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What Matsyendrasana can teach us about embracing the challenge

Updated: Sep 25, 2019

Benefits of Matsyendrasana (Lord of the Fishes): 

Promotes relaxation

Releases stiffness in the hips, back, sides of the body, and chest 

Tones the spinal nerves and makes the spine more flexible

Aids the digestive system by massaging abdominal organs 

Regulates functioning of the pancreas and the adrenal glands 

Increases blood circulation, especially in the pelvic region


Ardha Matsyendrāsana

Matsyesndrasana translates from Sanskrit as The Pose of the Lord of the Fishes, and might make you wonder - what does fish have to do with yoga and who was that mysterious Lord of the Fishes? According to the legend Matsyendranath (the sage the asana was named after) was born under an unlucky star. After the death of his parents, he was thrown into an ocean where a giant fish swallowed him. This fish swam to the very bottom of the ocean where Lord Shiva (one of the most powerful Hindu gods) himself was sharing his knowledge on yoga with his wife. Matsyendranath listened to the teachings and began practicing yoga in the belly of the fish. After being released from his captivity, he emerged from the ocean as an enlightened sage and went on to spread the knowledge of Hatha yoga across the world.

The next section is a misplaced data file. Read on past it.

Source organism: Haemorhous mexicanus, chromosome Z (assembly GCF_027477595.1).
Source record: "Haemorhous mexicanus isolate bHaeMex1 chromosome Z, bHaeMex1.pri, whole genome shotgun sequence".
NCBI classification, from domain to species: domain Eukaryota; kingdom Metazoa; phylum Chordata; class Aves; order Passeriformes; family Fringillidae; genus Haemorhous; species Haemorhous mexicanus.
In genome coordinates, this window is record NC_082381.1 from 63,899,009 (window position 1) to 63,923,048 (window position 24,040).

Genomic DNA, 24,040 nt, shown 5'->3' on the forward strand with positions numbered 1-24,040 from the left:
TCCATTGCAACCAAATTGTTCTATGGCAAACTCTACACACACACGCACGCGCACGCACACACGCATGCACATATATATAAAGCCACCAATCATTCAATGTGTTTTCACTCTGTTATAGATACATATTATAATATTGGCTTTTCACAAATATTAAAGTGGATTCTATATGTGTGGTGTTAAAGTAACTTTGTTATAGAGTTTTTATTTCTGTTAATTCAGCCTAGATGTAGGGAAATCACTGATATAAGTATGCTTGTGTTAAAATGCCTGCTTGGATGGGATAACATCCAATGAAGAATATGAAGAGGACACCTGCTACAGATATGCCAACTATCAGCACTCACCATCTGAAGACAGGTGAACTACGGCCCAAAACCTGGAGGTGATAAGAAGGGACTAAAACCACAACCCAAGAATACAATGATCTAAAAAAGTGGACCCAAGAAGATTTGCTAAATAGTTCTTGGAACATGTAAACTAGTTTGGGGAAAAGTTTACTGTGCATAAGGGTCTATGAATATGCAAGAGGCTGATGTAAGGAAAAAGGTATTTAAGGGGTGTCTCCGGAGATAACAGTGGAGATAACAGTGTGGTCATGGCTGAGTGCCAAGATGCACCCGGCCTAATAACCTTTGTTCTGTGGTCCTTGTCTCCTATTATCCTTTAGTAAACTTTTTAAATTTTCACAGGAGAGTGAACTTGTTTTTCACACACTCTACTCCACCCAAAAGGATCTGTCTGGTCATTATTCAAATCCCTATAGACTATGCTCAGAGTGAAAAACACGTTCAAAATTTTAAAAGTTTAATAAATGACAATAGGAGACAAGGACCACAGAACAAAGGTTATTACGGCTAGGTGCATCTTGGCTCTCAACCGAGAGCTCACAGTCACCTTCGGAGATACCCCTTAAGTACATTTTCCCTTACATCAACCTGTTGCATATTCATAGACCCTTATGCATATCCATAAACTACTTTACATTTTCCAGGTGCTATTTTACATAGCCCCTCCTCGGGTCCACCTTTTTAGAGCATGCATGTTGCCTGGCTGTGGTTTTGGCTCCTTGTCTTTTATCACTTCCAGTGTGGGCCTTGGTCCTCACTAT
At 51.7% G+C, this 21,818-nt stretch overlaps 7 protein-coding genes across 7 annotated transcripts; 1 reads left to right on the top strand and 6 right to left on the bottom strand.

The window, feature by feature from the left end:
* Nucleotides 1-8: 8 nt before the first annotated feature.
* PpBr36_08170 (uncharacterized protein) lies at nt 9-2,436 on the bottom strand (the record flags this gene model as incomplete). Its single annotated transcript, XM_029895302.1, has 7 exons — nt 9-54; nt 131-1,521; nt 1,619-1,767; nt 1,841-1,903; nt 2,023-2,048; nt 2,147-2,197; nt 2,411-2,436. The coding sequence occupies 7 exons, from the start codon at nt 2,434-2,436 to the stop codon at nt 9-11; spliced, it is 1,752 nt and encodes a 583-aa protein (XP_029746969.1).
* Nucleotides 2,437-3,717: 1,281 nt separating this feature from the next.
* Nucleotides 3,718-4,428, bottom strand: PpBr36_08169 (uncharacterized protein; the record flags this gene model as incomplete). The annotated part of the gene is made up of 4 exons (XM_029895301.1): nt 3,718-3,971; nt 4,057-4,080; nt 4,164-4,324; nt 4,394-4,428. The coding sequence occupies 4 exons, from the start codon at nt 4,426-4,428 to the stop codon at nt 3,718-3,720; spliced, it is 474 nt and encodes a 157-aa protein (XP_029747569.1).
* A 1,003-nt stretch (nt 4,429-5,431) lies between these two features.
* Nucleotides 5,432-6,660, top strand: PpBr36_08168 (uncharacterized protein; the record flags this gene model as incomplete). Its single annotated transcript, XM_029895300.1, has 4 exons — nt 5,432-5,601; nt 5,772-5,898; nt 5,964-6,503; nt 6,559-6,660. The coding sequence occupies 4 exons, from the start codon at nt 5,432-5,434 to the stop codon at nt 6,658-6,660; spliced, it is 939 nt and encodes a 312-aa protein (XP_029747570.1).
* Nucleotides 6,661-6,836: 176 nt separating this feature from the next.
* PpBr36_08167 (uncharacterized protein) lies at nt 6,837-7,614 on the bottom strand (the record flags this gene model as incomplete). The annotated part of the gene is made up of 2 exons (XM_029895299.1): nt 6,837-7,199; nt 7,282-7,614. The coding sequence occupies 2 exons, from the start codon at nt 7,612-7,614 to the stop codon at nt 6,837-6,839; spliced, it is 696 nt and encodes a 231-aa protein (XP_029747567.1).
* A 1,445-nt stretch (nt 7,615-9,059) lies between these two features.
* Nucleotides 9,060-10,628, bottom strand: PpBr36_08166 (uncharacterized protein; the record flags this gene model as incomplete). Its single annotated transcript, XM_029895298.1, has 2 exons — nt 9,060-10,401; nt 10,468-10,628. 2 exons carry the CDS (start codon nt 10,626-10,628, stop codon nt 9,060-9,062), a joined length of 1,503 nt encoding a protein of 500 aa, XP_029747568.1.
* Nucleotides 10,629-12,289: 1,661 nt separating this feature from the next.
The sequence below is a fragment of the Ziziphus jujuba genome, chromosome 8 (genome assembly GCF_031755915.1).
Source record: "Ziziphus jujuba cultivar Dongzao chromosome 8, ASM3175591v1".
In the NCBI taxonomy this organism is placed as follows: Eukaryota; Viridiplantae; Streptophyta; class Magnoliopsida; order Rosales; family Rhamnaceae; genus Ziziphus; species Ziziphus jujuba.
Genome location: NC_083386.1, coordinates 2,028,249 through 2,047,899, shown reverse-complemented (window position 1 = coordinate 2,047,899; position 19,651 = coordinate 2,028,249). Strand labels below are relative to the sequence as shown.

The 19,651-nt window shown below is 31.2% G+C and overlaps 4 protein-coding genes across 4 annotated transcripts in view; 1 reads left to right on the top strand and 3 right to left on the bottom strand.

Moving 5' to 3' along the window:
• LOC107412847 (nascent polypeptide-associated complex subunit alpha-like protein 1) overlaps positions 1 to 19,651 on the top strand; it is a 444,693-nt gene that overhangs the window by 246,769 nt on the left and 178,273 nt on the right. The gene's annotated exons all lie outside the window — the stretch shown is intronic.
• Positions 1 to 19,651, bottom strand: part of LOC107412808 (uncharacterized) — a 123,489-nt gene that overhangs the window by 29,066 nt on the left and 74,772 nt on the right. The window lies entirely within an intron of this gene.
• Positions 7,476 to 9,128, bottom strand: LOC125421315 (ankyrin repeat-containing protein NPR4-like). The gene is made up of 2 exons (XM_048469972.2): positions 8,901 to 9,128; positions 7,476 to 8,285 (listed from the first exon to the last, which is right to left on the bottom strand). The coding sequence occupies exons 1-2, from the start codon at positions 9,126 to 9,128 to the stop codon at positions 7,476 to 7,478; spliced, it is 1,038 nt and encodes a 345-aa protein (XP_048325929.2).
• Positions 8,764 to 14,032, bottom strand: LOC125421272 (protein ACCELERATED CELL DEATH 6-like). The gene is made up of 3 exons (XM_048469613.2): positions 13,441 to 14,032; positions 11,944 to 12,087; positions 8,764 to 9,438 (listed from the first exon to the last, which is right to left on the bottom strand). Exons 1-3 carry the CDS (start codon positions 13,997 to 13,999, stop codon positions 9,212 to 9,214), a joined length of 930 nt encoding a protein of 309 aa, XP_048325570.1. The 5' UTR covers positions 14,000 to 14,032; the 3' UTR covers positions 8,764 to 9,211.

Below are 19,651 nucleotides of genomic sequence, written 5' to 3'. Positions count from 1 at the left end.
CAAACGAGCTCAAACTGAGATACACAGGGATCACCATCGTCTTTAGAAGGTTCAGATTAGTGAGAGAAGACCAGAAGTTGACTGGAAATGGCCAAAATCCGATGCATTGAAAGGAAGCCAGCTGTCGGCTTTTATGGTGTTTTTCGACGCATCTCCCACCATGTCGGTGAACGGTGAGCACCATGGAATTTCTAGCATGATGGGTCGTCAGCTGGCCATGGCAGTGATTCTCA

Now that we know the story itself, we can begin to dig deeper and search for the lessons behind the story and how these lessons translate into the pose itself. First of all, it might be useful to remember that all characters in the myths represent various parts of ourselves. The legend of Matsyendranath is not an exception. We are not one, but all of the characters in the story.


- We are the people who threw the sage into the deep waters. We become them when we let the circumstances take control over us and forget that we have the power to choose what these circumstances mean to us.

- We become Matsyendranath in the belly of the fish when we retreat inward to hide from these circumstances.

- Shiva and his wife symbolize our wise inner voice. It is always with us, guiding us. All we need to do is hear it.

- Once we develop the awareness to hear our inner voice and master the courage to follow it, we become the version of Matsyendranath practicing yoga inside the belly of the fish.

- And finally, after learning the lesson we needed to learn, we become the great sage Matsyendranath. We are ready to share the knowledge we gained in the process to support others.


  There are multiple lessons in the legend of Matsyendranath. It shows us the power of seeing the wisdom in challenging situations we face. These circumstances point towards the potential areas of growth within ourselves. As we recognize that we don't need to change the external situations, we need to change ourselves first, the progress begins. We find a space where we feel safe and undisturbed to listen to our inner voice and work on ourselves. After the work is done, we can reemerge the surface as wiser, more content beings.

 

We can see these lessons in the pose itself. Matsyendrasana can feel like a restrictive pose when we perform it. After we release it though, we feel immense relaxation. Through this pose we learn to recognize potential for growth and freedom in challenges and seeming limitations.




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